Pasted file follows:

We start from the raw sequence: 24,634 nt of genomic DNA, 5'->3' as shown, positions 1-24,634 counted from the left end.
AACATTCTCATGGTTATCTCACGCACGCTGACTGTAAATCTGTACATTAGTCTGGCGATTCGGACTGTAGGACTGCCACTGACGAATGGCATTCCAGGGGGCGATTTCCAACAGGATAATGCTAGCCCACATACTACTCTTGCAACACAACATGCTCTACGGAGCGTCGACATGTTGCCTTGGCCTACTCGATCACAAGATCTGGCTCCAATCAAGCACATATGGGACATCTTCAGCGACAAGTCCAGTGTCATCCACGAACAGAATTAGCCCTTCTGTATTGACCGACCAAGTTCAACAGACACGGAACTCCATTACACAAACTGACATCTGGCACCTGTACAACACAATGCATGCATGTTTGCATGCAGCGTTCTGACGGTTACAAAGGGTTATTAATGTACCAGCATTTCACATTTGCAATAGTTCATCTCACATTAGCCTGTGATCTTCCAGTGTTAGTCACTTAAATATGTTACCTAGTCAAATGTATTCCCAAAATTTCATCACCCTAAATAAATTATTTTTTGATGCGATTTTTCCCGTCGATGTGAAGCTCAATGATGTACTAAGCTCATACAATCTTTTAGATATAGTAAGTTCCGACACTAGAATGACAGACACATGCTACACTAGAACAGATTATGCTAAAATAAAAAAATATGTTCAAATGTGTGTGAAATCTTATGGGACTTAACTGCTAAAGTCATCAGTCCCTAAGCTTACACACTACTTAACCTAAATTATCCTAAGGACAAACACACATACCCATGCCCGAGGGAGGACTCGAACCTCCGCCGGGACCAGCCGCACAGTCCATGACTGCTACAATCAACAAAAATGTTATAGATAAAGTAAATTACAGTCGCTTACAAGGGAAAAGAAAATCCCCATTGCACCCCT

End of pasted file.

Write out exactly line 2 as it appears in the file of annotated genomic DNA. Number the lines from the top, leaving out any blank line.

AACATTCTCATGGTTATCTCACGCACGCTGACTGTAAATCTGTACATTAGTCTGGCGATTCGGACTGTAGGACTGCCACTGACGAATGGCATTCCAGGGGGCGATTTCCAACAGGATAATGCTAGCCCACATACTACTCTTGCAACACAACATGCTCTACGGAGCGTCGACATGTTGCCTTGGCCTACTCGATCACAAGATCTGGCTCCAATCAAGCACATATGGGACATCTTCAGCGACAAGTCCAGTGTCATCCACGAACAGAATTAGCCCTTCTGTATTGACCGACCAAGTTCAACAGACACGGAACTCCATTACACAAACTGACATCTGGCACCTGTACAACACAATGCATGCATGTTTGCATGCAGCGTTCTGACGGTTACAAAGGGTTATTAATGTACCAGCATTTCACATTTGCAATAGTTCATCTCACATTAGCCTGTGATCTTCCAGTGTTAGTCACTTAAATATGTTACCTAGTCAAATGTATTCCCAAAATTTCATCACCCTAAATAAATTATTTTTTGATGCGATTTTTCCCGTCGATGTGAAGCTCAATGATGTACTAAGCTCATACAATCTTTTAGATATAGTAAGTTCCGACACTAGAATGACAGACACATGCTACACTAGAACAGATTATGCTAAAATAAAAAAATATGTTCAAATGTGTGTGAAATCTTATGGGACTTAACTGCTAAAGTCATCAGTCCCTAAGCTTACACACTACTTAACCTAAATTATCCTAAGGACAAACACACATACCCATGCCCGAGGGAGGACTCGAACCTCCGCCGGGACCAGCCGCACAGTCCATGACTGCTACAATCAACAAAAATGTTATAGATAAAGTAAATTACAGTCGCTTACAAGGGAAAAGAAAATCCCCATTGCACCCCT